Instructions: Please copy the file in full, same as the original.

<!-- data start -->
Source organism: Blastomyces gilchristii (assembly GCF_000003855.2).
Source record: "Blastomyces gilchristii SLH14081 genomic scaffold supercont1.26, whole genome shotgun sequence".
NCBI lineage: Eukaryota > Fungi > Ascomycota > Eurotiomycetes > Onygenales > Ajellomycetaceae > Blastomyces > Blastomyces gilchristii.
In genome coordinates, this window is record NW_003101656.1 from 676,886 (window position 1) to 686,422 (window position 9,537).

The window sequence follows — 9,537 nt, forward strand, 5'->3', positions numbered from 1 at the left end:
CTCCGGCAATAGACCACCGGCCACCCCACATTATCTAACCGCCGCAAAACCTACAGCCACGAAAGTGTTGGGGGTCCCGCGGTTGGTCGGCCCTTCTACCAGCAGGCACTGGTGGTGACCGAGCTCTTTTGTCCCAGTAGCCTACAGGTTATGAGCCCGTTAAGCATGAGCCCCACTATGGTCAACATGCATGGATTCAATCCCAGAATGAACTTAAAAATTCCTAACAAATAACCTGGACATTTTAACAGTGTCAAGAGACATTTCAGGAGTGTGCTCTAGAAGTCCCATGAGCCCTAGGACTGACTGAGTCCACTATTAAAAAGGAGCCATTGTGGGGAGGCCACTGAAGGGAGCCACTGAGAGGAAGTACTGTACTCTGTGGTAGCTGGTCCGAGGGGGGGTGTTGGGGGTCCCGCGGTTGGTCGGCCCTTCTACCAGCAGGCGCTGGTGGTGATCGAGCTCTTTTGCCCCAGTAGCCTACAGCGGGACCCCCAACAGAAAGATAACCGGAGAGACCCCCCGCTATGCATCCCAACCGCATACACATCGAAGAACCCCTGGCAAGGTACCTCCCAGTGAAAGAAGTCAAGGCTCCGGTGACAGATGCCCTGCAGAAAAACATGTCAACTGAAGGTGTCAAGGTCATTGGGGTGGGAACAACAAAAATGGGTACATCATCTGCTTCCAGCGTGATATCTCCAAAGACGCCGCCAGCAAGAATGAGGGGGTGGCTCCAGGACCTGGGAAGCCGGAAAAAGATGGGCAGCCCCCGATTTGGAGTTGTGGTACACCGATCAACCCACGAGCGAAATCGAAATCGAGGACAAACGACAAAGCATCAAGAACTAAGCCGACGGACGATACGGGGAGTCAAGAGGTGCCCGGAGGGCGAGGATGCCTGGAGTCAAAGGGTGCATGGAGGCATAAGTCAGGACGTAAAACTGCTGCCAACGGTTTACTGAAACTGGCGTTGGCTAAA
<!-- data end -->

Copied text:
Source organism: Blastomyces gilchristii (assembly GCF_000003855.2).
Source record: "Blastomyces gilchristii SLH14081 genomic scaffold supercont1.26, whole genome shotgun sequence".
NCBI lineage: Eukaryota > Fungi > Ascomycota > Eurotiomycetes > Onygenales > Ajellomycetaceae > Blastomyces > Blastomyces gilchristii.
In genome coordinates, this window is record NW_003101656.1 from 676,886 (window position 1) to 686,422 (window position 9,537).

The window sequence follows — 9,537 nt, forward strand, 5'->3', positions numbered from 1 at the left end:
CTCCGGCAATAGACCACCGGCCACCCCACATTATCTAACCGCCGCAAAACCTACAGCCACGAAAGTGTTGGGGGTCCCGCGGTTGGTCGGCCCTTCTACCAGCAGGCACTGGTGGTGACCGAGCTCTTTTGTCCCAGTAGCCTACAGGTTATGAGCCCGTTAAGCATGAGCCCCACTATGGTCAACATGCATGGATTCAATCCCAGAATGAACTTAAAAATTCCTAACAAATAACCTGGACATTTTAACAGTGTCAAGAGACATTTCAGGAGTGTGCTCTAGAAGTCCCATGAGCCCTAGGACTGACTGAGTCCACTATTAAAAAGGAGCCATTGTGGGGAGGCCACTGAAGGGAGCCACTGAGAGGAAGTACTGTACTCTGTGGTAGCTGGTCCGAGGGGGGGTGTTGGGGGTCCCGCGGTTGGTCGGCCCTTCTACCAGCAGGCGCTGGTGGTGATCGAGCTCTTTTGCCCCAGTAGCCTACAGCGGGACCCCCAACAGAAAGATAACCGGAGAGACCCCCCGCTATGCATCCCAACCGCATACACATCGAAGAACCCCTGGCAAGGTACCTCCCAGTGAAAGAAGTCAAGGCTCCGGTGACAGATGCCCTGCAGAAAAACATGTCAACTGAAGGTGTCAAGGTCATTGGGGTGGGAACAACAAAAATGGGTACATCATCTGCTTCCAGCGTGATATCTCCAAAGACGCCGCCAGCAAGAATGAGGGGGTGGCTCCAGGACCTGGGAAGCCGGAAAAAGATGGGCAGCCCCCGATTTGGAGTTGTGGTACACCGATCAACCCACGAGCGAAATCGAAATCGAGGACAAACGACAAAGCATCAAGAACTAAGCCGACGGACGATACGGGGAGTCAAGAGGTGCCCGGAGGGCGAGGATGCCTGGAGTCAAAGGGTGCATGGAGGCATAAGTCAGGACGTAAAACTGCTGCCAACGGTTTACTGAAACTGGCGTTGGCTAAA